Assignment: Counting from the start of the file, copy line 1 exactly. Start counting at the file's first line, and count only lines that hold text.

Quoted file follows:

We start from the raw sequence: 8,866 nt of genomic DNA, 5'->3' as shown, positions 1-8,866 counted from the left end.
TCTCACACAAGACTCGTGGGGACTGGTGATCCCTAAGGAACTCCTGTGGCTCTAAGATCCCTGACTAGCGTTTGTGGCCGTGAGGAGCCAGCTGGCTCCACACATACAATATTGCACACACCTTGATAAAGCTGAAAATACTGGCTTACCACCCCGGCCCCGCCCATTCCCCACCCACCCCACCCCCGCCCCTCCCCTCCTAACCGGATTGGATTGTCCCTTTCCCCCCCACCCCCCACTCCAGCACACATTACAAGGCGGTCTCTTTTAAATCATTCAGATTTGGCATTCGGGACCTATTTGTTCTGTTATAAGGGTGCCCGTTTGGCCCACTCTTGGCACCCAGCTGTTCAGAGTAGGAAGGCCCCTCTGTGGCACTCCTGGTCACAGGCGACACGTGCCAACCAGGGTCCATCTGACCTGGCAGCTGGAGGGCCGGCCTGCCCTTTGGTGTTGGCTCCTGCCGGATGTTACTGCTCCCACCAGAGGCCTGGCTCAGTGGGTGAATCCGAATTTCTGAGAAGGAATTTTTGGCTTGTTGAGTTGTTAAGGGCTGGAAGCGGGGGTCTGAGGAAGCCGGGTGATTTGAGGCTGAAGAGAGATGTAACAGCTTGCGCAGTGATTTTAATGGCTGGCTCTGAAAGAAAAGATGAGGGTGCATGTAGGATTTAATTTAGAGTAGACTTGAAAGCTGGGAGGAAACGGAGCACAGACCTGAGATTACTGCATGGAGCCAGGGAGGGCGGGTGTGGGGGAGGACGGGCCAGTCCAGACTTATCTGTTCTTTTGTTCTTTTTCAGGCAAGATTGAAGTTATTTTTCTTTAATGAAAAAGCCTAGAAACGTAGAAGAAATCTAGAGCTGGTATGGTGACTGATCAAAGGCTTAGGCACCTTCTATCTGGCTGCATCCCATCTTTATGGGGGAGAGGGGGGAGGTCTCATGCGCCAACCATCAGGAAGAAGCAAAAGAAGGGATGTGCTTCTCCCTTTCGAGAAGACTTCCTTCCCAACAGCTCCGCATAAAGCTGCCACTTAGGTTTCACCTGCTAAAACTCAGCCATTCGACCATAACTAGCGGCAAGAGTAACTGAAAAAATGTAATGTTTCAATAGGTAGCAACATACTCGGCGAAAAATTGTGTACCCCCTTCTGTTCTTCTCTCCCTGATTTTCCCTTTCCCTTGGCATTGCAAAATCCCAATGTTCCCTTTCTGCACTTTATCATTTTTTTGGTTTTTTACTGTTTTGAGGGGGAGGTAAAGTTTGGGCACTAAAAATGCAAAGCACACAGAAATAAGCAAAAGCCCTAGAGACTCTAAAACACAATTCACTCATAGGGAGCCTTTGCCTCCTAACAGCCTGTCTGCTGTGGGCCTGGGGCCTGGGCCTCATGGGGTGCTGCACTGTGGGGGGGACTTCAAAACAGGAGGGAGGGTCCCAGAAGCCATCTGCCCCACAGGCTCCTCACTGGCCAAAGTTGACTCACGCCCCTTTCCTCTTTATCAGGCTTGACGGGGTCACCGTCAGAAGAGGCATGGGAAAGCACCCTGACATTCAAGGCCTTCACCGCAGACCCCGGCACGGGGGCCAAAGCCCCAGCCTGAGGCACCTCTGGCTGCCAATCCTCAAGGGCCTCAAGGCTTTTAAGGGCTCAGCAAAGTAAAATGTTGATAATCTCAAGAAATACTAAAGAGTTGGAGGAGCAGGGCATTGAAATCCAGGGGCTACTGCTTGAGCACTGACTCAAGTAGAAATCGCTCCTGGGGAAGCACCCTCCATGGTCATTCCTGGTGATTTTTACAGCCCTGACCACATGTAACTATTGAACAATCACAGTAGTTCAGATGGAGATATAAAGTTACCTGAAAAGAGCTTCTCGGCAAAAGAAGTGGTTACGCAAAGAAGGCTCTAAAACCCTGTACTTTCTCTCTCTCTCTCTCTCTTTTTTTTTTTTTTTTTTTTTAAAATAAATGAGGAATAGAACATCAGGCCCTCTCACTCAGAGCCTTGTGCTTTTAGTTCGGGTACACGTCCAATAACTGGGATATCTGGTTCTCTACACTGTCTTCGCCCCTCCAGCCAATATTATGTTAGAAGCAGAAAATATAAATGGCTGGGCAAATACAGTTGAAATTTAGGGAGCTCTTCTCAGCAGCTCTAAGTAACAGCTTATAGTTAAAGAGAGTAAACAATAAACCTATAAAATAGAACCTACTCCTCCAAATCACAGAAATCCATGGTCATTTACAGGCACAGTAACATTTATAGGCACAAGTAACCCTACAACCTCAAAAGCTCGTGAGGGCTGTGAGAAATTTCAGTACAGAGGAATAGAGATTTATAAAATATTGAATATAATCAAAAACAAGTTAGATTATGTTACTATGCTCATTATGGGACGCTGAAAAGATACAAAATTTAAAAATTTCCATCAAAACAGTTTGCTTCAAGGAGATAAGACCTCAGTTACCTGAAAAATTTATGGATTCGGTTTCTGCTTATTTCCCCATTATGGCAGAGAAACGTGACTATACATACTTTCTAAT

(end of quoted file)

We start from the raw sequence: 8,866 nt of genomic DNA, 5'->3' as shown, positions 1-8,866 counted from the left end.